The `Hashtbl.find`

function is not free even when applied to an empty hash table because it computes the hash of the provided key. Since you're using a polymorphic hash table implementation, a generic (implemented in C) hash function is used. These all incur some overhead w.r.t to the default payload of a Fibonacci function, which is only three arithmetic operations (i.e., an overhead of 20x3=60 arithmetic operations).

If we will use the functorial interface to provide a more efficient hashing function, we will reduce the overhead to something that is close to x3:

```
module Table = Hashtbl.Make(struct
type t = int
let equal : int -> int -> bool = fun x y -> x = y [@@inline]
let hash x = x [@@inline]
end)
let table = Table.create 127
let fib1 x =
let rec f n = match n with
| 0 -> 0
| 1 -> 1
| n -> match Table.find_opt table n with
| Some x -> x
| None ->
let r = f (n - 1) + f (n - 2) in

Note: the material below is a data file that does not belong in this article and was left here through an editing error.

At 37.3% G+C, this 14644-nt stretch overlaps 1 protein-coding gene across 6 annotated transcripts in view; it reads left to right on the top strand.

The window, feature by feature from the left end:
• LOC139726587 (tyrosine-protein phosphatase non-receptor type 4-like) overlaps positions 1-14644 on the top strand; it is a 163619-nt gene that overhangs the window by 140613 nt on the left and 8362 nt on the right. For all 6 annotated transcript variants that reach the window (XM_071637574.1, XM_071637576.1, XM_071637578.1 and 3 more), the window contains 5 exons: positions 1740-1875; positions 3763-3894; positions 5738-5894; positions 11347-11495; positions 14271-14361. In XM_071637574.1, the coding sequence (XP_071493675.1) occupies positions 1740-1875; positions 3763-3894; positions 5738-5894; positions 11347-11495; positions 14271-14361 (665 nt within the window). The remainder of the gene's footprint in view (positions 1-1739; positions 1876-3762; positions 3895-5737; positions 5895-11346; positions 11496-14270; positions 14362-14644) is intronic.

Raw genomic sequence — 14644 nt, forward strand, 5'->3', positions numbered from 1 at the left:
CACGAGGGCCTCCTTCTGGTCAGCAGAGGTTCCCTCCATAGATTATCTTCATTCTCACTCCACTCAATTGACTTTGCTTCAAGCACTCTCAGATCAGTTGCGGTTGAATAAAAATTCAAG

(* Hashtbl.add table n r ; *)
r in
f x
```

Note, that I also switched from using exceptions to the option type. Setting up exception handlers inside of a recursive function implies extra overhead on each recursive call. Basically, the `try`

statement has a runtime cost.

If we will compare the running time of implementation with hash tables (`fib1`

) and without (`fib2`

), we will get the following numbers (in ms, on mine 2Ghz machine, for n=32)

```
fib1: 53.3791
fib2: 18.1501
```

This gives us an overhead of x3 (6 arithmetic operations on top of the Fibonacci kernel itself), which more or less corresponds to the overhead of the modulo operation (two arithmetic operations) as well as three extra calls (the find itself, our `hash`

function, and the `Array.length`

function.

You can also try the hash table implementation provided by the Janestreet Core library, which is usually more efficient.

`Hashtabl.find`

. Is it normal that a`Hashtbl.find`

--even though it's an O(1) operation--have a notable performance impact? – VincentCordobes Apr 15 at 14:16